I’ve had a tree peony, a birthday gift, in my front yard for eight years. It has never bloomed. 

I keep thinking, “Maybe this year…”  

It looks as if this year may indeed be the year. 

Maybe the peony knows something I don’t know and has been waiting till this pandemic time to open up and tell me. 

Sometimes I lack patience. In these isolation days I’m outside – safely – as much as possible. 

I believe I check on that plant at least five times a day…  Maybe NOW…? 

Yesterday the thought popped, A watched peony never blooms.  True? Maybe yes. Maybe no.

Are you watching tus pensamientos (your thoughts) these days? 

I am. I‘m working from home and have no children or grandchildren in the house, so I largely set my own rhythm. The tempo is much less frantic than usual. 

What I’m Noticing

In these slower-moving moments I’m much more aware of

  • How often I want to eat.
  • How much I love my family.
  • How sometimes I enjoy/ sometimes dread zoom meetings.
  • How frequently I look to see if my stimulus check has arrived (it hasn’t).
  • How I feel so fortunate to be healthy, have money for food, and live in a comfortable home.
  • How I savor the slowed-down rhythm.
  • How vibrantly yellow the daffodils are.
  • How I search for the deeper meaning of Who am I? and What am I here for?
  • How I have no desire to go back to “normal.”

What Are You Aware of?

What are your thoughts?  How is your rhythm?

Are you less pressured, or are you more stressed than ever caring for work, children or other dependents? 

No matter the situation, our moment-to-moment lives are different. 

What are you noticing in new ways?

Amidst the slew of updates, cartoons, opinion pieces, a few got my attention this week.

  • My 8-year-old grand-daughter on a Zoom chat:
    I miss my friends. Can we have a sleep-over if we all wear masks?
  • Rabbi Marc Gelman posted words from the Dalai Lama
    From the Buddhist perspective, every sentient being is acquainted with suffering and the truths of sickness, old age and death. But as human beings we have the capacity to use our minds to conquer anger and panic and greed. In recent years I have been stressing “emotional disarmament” to try to see things realistically and clearly, without the confusion of fear or rage. If a problem has a solution, we must work to find it; if it does not, we need not waste time thinking about it.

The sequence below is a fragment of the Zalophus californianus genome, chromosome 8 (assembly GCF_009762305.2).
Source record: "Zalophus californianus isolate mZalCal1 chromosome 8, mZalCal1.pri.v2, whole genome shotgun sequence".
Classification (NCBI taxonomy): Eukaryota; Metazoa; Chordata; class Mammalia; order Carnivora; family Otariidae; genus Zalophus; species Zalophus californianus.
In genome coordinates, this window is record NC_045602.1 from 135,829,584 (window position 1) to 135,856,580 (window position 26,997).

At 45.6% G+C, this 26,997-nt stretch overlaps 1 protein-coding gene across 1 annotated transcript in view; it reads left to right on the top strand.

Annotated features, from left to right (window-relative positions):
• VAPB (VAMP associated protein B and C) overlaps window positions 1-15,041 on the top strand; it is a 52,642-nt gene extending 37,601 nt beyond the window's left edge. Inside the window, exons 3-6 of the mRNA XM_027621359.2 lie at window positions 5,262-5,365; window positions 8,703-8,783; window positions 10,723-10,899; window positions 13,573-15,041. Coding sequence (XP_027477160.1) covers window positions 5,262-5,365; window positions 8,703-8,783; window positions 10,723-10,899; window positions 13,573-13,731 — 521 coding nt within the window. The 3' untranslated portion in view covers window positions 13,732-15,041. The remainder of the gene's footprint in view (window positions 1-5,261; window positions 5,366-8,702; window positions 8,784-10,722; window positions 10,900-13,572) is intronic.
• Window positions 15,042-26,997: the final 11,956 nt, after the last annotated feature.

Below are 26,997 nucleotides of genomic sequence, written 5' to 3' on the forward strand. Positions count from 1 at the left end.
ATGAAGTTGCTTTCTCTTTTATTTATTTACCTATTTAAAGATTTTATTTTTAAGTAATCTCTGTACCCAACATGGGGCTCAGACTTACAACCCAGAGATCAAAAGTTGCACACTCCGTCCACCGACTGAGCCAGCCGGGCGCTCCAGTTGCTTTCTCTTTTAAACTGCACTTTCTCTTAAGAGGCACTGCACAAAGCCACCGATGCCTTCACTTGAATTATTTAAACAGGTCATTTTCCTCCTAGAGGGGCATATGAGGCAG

• Zen reminder: Clouds come, clouds go. Plagues come, plagues go. How is it for me just now?
  • Brené Brown The universe is not short on wake-up calls. We’re just quick to hit the snooze button.

Snooze button isn’t stopping COVID-19. 

What’s the best use of our individual and collective energy right this minute? 


Oops, a couple of hours have passed. Time to check on the peony.
Not open yet…
I’ll let you know when/if it blooms.

Meantime try this little Oasis Sanity Tip. Take some time today to consider:

  1. What thoughts have I had today about what is happening now?
  2. My fears? What are my hopes?
  3. The Dalai Lama speaks of emotional disarmament. What does that mean to me?

Stay safe, healthy, and as sane as you can.

Written by Millie Grenough —- Feel free to comment / share


  • Millie Grenough

    Author of Oasis in the Overwhelm, Life Coach, Clinical Instructor in Psychiatry

    Yale University School of Medicine

    Millie Grenough is known for her ability to inspire people to do what they thought was impossible. Millie walks her talk: ex-shy Kentuckian turned Yale Instructor and life coach, ex-nun turned nightclub singer, she has taught non-swimmers to swim, non-singers to sing, burnt-out CEOS to re-boot, frazzled parents to chill, warring parties to work together. She is also a Certified Rubenfeld Synergist and Clinical Social Worker. Her book, Oasis in the Overwhelm - 60-second Strategies for Balance in a Busy World, has helped thousands of people live healthier, happier, more meaningful lives. D. Murali of The Hindu Business Line calls Millie's Oasis Strategies "A whiff of fresh air...a clear stream of reason in the dreary desert sand of dead habit."